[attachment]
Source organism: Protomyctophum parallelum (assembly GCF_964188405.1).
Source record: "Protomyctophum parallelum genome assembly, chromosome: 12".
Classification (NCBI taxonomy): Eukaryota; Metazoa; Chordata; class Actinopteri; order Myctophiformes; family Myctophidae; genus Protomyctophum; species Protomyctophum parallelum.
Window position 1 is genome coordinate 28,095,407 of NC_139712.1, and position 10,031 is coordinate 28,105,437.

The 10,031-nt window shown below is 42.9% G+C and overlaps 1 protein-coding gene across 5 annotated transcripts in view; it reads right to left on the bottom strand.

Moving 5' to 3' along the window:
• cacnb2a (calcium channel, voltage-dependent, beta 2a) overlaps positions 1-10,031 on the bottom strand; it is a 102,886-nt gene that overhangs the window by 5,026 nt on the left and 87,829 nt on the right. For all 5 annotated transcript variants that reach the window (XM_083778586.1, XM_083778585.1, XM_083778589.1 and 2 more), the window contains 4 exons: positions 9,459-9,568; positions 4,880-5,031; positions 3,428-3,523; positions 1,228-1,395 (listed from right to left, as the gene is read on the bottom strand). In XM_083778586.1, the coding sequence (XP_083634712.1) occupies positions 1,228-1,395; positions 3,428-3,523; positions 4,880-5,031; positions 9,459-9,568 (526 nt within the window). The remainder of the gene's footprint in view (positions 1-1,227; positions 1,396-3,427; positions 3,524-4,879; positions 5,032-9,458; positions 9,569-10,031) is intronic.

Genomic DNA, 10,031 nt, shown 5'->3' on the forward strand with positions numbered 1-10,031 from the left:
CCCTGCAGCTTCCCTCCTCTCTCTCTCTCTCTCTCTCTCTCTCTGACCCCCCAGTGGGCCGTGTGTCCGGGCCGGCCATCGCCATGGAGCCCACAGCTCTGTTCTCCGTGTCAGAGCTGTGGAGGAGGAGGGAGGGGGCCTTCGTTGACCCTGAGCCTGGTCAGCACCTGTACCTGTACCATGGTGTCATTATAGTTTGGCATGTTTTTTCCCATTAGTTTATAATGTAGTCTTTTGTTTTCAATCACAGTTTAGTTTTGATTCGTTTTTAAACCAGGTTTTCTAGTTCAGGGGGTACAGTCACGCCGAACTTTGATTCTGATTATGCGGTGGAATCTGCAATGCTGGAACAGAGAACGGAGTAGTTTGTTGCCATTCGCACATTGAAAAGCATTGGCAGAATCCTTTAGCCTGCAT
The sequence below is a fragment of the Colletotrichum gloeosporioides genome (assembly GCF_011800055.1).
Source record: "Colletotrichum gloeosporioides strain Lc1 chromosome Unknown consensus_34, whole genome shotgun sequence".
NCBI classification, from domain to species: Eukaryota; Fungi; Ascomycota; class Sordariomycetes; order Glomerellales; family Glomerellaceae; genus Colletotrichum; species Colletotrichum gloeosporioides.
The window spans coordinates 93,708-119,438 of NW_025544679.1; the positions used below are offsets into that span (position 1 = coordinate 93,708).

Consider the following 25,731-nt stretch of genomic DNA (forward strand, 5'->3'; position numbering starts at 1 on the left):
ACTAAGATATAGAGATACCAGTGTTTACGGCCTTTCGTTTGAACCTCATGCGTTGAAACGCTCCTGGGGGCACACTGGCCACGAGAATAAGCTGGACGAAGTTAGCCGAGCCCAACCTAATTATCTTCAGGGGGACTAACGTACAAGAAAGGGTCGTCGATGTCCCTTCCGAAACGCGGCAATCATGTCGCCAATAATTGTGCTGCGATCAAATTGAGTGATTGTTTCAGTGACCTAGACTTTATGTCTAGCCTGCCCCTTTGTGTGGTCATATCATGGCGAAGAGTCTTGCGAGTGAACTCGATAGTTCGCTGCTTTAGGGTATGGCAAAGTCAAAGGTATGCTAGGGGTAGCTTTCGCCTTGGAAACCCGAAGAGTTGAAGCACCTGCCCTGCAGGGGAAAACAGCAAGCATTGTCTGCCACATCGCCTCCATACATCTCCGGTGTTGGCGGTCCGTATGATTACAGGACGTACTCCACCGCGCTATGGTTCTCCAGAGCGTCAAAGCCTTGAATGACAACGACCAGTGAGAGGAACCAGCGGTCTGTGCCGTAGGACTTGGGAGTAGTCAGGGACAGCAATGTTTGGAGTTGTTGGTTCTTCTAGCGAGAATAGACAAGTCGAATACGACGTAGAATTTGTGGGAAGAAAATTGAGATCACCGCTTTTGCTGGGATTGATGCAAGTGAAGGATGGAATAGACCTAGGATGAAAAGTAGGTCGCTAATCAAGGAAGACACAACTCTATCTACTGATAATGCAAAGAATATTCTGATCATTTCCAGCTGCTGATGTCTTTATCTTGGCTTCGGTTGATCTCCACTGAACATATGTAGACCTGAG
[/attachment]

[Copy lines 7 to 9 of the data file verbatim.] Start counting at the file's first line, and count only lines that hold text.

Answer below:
• cacnb2a (calcium channel, voltage-dependent, beta 2a) overlaps positions 1-10,031 on the bottom strand; it is a 102,886-nt gene that overhangs the window by 5,026 nt on the left and 87,829 nt on the right. For all 5 annotated transcript variants that reach the window (XM_083778586.1, XM_083778585.1, XM_083778589.1 and 2 more), the window contains 4 exons: positions 9,459-9,568; positions 4,880-5,031; positions 3,428-3,523; positions 1,228-1,395 (listed from right to left, as the gene is read on the bottom strand). In XM_083778586.1, the coding sequence (XP_083634712.1) occupies positions 1,228-1,395; positions 3,428-3,523; positions 4,880-5,031; positions 9,459-9,568 (526 nt within the window). The remainder of the gene's footprint in view (positions 1-1,227; positions 1,396-3,427; positions 3,524-4,879; positions 5,032-9,458; positions 9,569-10,031) is intronic.

Genomic DNA, 10,031 nt, shown 5'->3' on the forward strand with positions numbered 1-10,031 from the left:
CCCTGCAGCTTCCCTCCTCTCTCTCTCTCTCTCTCTCTCTCTCTGACCCCCCAGTGGGCCGTGTGTCCGGGCCGGCCATCGCCATGGAGCCCACAGCTCTGTTCTCCGTGTCAGAGCTGTGGAGGAGGAGGGAGGGGGCCTTCGTTGACCCTGAGCCTGGTCAGCACCTGTACCTGTACCATGGTGTCATTATAGTTTGGCATGTTTTTTCCCATTAGTTTATAATGTAGTCTTTTGTTTTCAATCACAGTTTAGTTTTGATTCGTTTTTAAACCAGGTTTTCTAGTTCAGGGGGTACAGTCACGCCGAACTTTGATTCTGATTATGCGGTGGAATCTGCAATGCTGGAACAGAGAACGGAGTAGTTTGTTGCCATTCGCACATTGAAAAGCATTGGCAGAATCCTTTAGCCTGCAT